do you calibrate your torque wrench?

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I have an inexpensive torque wrench that's several years old but it has seen very light use. I just use it to tighten wheel lugs, do fluid changes and brakes, that's all. I always store it at the "0" setting so I figure it should be as accurate as when it was new. Does it need recalibrating?
 
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There are places that will recalibrate them. We had to keep ours in perfect condition at all times since we made gaskets. If it was accidentally dropped it became questionable and off it went. The place was local so we didn't have much down time. It was an electronic model.
 
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If you don't abuse them they last a life time. I have one that is a Snap-On but the single digit collar is slipping so it needs to go in.
 
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I have a beam type, and I just bend the shaft over to the side so that it zereos.
 
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If it's a cheap torque wrench, it probably isn't worth the money. The cost of recaliberation is probably more than what you paid for the wrench originally. You may as well go to China Freight and buy another one.
 Originally Posted By: Steve S
Most automotive applications aren't that critical.
Until you break a lug stud. ;\)
 
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 Originally Posted By: The Critic
If it's a cheap torque wrench, it probably isn't worth the money. The cost of recaliberation is probably more than what you paid for the wrench originally. You may as well go to China Freight and buy another one.
 Originally Posted By: Steve S
Most automotive applications aren't that critical.
Until you break a lug stud. ;\)
If you don't realize your torque wrench is that far out of calibration, you shouldn't be turning a wrench.
 
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 Originally Posted By: dishdude
If you don't realize your torque wrench is that far out of calibration, you shouldn't be turning a wrench.
I know, I was just messing with Steve.
 
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 Originally Posted By: firemachine69
I leave mine at 78 ft/lbs. Makes for quick-and-dirty lug-nut check-ups. ;\)
You should always "unwind" your torque wrench to the lowest setting of its specified range to release tension on the spring.
 
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I calibrate my clicker torque wrench every few years. The spring does seem to weaken a bit with use. I calibrate it myself by comparing it to my beam wrench. I couple them together by using a 8-point (a twelve-point can also be used) 1/2in socket. Over the past fifteen years i have had to recalibrate twice. I check it every so often and once it is out by more than ten per cent I recalibrate.
 
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The Warren & Brown is the toughest torque wrench there is - it would have to be run over by a truck before I'd even suspect it could be out.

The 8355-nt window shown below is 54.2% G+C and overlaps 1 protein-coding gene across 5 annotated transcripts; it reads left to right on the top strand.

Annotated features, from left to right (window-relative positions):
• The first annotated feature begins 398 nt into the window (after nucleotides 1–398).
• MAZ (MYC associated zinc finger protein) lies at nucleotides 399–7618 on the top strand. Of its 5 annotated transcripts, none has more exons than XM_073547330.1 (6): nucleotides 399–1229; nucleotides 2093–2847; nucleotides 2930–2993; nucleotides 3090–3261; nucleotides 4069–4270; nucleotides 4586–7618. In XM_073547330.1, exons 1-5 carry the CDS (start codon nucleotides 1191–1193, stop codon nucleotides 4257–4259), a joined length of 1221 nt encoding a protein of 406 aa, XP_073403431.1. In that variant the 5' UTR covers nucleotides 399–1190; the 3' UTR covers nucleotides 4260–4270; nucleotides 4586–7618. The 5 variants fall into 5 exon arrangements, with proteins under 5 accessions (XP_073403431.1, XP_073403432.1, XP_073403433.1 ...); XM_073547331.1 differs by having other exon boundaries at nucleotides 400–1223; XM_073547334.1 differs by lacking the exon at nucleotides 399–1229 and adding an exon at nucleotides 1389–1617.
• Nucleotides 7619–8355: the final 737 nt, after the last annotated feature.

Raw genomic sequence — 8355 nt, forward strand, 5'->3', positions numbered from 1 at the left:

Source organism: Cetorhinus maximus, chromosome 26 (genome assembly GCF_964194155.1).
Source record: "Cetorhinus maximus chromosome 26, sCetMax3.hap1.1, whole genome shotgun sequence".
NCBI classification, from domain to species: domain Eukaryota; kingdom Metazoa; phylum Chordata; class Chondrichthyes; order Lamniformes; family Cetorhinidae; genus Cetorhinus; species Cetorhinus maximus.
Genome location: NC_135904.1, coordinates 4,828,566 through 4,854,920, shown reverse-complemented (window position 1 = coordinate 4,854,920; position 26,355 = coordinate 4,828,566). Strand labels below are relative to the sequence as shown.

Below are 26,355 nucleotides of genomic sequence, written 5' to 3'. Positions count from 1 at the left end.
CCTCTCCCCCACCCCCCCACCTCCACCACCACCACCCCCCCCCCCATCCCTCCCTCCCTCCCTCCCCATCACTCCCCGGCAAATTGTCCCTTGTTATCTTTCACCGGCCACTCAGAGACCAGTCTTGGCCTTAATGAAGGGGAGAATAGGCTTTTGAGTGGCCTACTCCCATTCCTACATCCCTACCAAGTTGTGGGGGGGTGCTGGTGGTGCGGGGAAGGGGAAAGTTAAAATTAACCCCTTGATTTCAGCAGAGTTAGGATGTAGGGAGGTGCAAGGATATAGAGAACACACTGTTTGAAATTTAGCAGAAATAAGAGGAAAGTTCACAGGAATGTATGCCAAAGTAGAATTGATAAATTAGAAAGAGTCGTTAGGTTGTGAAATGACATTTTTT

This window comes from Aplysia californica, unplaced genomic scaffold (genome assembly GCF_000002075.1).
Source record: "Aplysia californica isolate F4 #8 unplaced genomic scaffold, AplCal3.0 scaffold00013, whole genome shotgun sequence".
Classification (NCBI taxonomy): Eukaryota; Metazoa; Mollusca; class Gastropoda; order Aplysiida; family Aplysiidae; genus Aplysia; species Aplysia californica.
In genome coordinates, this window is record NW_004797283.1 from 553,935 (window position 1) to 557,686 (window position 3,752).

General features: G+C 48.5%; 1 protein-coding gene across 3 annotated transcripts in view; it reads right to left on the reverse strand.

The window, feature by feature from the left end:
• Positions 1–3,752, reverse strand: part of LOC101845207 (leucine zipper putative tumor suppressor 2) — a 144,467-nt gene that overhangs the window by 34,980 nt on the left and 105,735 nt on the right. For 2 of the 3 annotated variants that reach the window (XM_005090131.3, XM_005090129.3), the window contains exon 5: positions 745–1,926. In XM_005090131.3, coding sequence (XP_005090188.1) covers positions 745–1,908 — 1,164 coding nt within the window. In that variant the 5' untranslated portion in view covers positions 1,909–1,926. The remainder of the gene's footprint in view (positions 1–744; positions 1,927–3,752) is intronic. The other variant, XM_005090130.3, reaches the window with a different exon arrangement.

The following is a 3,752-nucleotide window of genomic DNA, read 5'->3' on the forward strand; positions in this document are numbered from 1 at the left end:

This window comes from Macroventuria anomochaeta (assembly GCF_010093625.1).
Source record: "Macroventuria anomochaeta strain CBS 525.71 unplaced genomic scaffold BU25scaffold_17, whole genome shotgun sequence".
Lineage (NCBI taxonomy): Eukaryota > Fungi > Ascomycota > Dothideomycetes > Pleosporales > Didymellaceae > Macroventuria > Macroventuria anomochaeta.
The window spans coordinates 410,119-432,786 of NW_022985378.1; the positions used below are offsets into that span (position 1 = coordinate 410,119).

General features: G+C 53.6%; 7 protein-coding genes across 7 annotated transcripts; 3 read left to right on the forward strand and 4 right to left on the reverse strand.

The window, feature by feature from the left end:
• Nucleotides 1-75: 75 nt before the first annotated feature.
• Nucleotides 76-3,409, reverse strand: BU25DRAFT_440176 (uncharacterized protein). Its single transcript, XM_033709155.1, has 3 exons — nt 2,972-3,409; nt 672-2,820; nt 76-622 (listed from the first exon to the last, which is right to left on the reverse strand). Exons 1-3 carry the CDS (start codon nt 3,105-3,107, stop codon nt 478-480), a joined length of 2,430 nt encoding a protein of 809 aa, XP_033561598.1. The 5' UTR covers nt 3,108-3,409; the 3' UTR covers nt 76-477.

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 Originally Posted By: tonycarguy
I have an inexpensive torque wrench that's several years old but it has seen very light use. I just use it to tighten wheel lugs, do fluid changes and brakes, that's all. I always store it at the "0" setting so I figure it should be as accurate as when it was new. Does it need recalibrating?
Great question, I have a Craftsman torque wrench, but fear if Sears gets their hands on it they'll mess it up. I'm leaving mine alone. When done with the torque wrench turn it all the way down to relieve the spring. With light use from a DYI'er they should be accurate for a very long time.
 
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Secure the square drive end in a vice - maybe use a socket or short extension. Make the torque wrench horizontal - nice and level. A dumbell weight of 25-50 lbs can be used to check the 'click' of the wrench at the appropriate setting. Hang it at the right spot and release it SLOWLY. There is often an allen head screw for fine tuning. I like the beam type torque wrench - no fooling around - the spring is at rest when not using it.
 
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Most places will not calibrate a cheap torque wrench.There is one place in West Virginia that won't calibrate a cheap torque wrench.
 
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Jan 15, 2006
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 Originally Posted By: mechtech2
Secure the square drive end in a vice - maybe use a socket or short extension. Make the torque wrench horizontal - nice and level. A dumbell weight of 25-50 lbs can be used to check the 'click' of the wrench at the appropriate setting. Hang it at the right spot and release it SLOWLY. There is often an allen head screw for fine tuning. I like the beam type torque wrench - no fooling around - the spring is at rest when not using it.
Would you not have to hang the weight at 1 foot from the wrench axis to achieve 25 or 50 ft-lbs.??
 
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